Day 86 – Getting More Articles


It’s funny how the universe works sometimes.

So here I am with a need for content and then I get an e mail from one of the writers I used earlier on in the project.


Their timing couldn’t have been better.

So I got in touch with them, explained what I wanted and then negotiated a deal with them.

Now this particular writer has produced excellent work for me in the past with a really high quality.  But what I wanted wasn’t top notch writing for these specific articles.  All I need are some basic but well written (in the English quality sense) articles that I can use to start adding some interesting content to the site.

These won’t be the main focus of the site later on so I don’t need the quality that this writer is capable of producing.  To use them would be like hiring an expensive Limo to take me to the shops when a decent taxi will do – the Uber equivalent probably wouldn’t be of the right level of quality however.

Now as they are such a good writer I didn’t want to insult them by asking them to produce cheaper work – I value the relationship I have begun to build with this outsourcer.

However as they had approached me, I explained my predicament to them.

I stressed that I felt their abilities were far above what I was after, but equally I didn’t want to gold plate the content unnecessarily.

So I said that if they wanted the work at the rate I was willing to pay, then they could have it otherwise I would go to somewhere like Textbroker and select a lower quality rate.

They decided that they would do the work – I suppose a bird in the hand is better than two birds in the bush.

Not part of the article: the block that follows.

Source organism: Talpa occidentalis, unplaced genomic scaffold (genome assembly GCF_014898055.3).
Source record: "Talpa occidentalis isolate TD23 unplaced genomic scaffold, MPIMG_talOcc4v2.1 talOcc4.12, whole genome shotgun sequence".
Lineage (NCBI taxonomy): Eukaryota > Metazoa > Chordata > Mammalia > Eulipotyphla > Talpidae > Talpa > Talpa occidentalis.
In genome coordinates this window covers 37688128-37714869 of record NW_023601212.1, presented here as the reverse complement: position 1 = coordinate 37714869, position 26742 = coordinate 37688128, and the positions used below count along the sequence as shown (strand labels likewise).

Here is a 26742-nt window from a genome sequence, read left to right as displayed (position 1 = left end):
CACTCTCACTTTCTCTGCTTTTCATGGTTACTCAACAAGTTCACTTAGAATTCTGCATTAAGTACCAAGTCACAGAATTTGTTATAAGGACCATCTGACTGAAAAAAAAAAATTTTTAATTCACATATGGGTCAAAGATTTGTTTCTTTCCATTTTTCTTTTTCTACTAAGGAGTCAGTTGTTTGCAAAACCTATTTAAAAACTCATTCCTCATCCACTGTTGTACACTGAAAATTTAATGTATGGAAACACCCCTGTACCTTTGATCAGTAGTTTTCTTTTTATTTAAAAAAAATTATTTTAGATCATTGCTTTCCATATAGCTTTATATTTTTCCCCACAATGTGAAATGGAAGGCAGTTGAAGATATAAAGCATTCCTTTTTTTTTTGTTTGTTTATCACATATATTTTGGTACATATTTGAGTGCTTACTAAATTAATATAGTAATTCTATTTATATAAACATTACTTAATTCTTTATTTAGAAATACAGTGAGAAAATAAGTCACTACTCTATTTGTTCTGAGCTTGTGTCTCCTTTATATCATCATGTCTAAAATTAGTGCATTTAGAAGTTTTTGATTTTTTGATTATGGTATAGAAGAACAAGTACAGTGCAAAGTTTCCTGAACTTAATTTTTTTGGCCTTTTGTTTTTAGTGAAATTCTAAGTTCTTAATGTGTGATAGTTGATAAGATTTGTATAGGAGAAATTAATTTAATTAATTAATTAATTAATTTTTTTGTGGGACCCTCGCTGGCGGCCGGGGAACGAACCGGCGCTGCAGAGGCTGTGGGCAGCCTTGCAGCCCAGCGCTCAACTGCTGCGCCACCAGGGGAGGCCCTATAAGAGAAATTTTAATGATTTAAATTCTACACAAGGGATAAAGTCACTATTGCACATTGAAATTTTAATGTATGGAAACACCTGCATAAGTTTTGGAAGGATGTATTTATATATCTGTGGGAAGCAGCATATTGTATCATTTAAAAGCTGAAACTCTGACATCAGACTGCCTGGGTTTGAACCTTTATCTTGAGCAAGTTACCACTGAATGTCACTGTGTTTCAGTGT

Let me very clear at this point.

When I need good quality work I will pay this outsourcer the market rate for their work.  In this instance I need lower quality writing, for which I expect to pay an appropriate rate.  If that means going to another provider who is happy at that rate, then so be it.  Fortunately for me I am able to keep the work in-house with a writer I trust.

So their are a number of lessons here:

  1.  Always, always respect, value and acknowledge your outsource team members
  2. Always, always pay them the market rate for their best work
  3. If you want work of a lower quality that you can get elsewhere for a lower rate, then consider offering it to your existing team with the appropriate cost/quality caveat.
  4. If they don’t want to compromise their standards or take the lower rate for that work, then be prepared to find an appropriately qualified alternative provider just for that work.
  5. Then when you want their best work again, always, always pay them the established market rate.
  6. Relationships are vitally important for great business.


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